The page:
[ dik ]
/ dɪk /
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noun Slang.
Older Use. a detective.
Vulgar. penis.
Vulgar. a stupid, mean, or contemptible person, especially a man.
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Origin of dick

First recorded in 1545–55; generic use of the name Dick

Other definitions for dick (2 of 2)

[ dik ]
/ dɪk /

George Frederick, 1881–1967, U.S. internist.
Philip K., 1928–82, U.S. science-fiction writer.
a male given name, form of Richard.
Dictionary.com Unabridged Based on the Random House Unabridged Dictionary, © Random House, Inc. 2022

How to use dick in a sentence

British Dictionary definitions for dick (1 of 2)

/ (dɪk) /

mainly US a slang word for detective

Word Origin for dick

C20: by shortening and alteration from detective; probably influenced by proper name Dick

British Dictionary definitions for dick (2 of 2)

/ (dɪk) /

noun slang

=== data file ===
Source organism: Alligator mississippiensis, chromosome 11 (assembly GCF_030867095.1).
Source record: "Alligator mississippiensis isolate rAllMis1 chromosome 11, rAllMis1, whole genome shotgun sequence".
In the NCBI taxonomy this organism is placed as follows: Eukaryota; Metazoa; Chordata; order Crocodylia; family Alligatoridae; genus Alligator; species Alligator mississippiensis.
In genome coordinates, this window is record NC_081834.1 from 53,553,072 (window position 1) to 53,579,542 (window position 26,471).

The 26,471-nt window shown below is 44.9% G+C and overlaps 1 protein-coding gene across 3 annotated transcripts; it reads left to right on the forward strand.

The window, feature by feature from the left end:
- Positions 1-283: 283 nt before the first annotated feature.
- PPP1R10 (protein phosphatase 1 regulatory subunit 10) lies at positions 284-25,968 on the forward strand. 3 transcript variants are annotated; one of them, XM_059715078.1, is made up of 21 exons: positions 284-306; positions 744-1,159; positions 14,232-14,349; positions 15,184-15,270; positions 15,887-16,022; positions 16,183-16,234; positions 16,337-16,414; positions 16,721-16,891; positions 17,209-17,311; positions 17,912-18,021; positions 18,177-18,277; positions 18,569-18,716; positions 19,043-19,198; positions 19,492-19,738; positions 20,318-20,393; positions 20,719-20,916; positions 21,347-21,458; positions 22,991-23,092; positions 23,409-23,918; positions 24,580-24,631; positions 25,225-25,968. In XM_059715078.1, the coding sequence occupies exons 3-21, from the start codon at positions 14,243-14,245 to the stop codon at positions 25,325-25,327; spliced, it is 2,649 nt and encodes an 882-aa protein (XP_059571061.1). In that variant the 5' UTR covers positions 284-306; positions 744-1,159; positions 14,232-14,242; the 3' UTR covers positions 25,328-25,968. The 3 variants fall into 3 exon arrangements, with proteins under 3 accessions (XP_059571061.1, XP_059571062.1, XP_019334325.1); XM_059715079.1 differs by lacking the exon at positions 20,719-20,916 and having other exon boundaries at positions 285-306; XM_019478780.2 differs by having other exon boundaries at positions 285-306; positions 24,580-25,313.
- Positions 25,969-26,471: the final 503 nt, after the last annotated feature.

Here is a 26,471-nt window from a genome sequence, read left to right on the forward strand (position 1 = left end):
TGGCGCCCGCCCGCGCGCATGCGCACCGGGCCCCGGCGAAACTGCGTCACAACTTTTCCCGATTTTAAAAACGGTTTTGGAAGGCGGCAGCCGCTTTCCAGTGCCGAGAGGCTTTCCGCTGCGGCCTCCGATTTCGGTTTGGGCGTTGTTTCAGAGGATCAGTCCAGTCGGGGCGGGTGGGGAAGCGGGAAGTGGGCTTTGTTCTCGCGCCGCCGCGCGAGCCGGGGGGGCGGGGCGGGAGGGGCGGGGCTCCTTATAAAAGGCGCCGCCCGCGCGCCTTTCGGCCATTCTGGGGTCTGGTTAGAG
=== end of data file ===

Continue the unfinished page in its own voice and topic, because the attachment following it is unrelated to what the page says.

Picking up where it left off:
British a fellow or person
clever dick British a person who is obnoxiously opinionated or self-satisfied; know-all
a slang word for penis

Word Origin for dick

C16 (meaning: fellow): from the name Dick, familiar form of Richard, applied generally (like Jack) to any fellow, lad, etc; hence, C19: penis

usage for dick

The third sense of this word was formerly considered to be taboo and it was labelled as such in previous editions of Collins English Dictionary . However, it has now become acceptable in speech, although some older or more conservative people may object to its use
Collins English Dictionary - Complete & Unabridged 2012 Digital Edition © William Collins Sons & Co. Ltd. 1979, 1986 © HarperCollins Publishers 1998, 2000, 2003, 2005, 2006, 2007, 2009, 2012

Scientific definitions for dick

[ dĭk ]
George Frederick 1881-1967

American medical researcher who collaborated with his wife, Gladys Henry Dick (1881-1963), to isolate the bacterium that causes scarlet fever. They developed a serum for the disease in 1923.
The American Heritage® Science Dictionary Copyright © 2011. Published by Houghton Mifflin Harcourt Publishing Company. All rights reserved.

Other Idioms and Phrases with dick


see every tom, dick, and harry.

The American Heritage® Idioms Dictionary Copyright © 2002, 2001, 1995 by Houghton Mifflin Harcourt Publishing Company. Published by Houghton Mifflin Harcourt Publishing Company.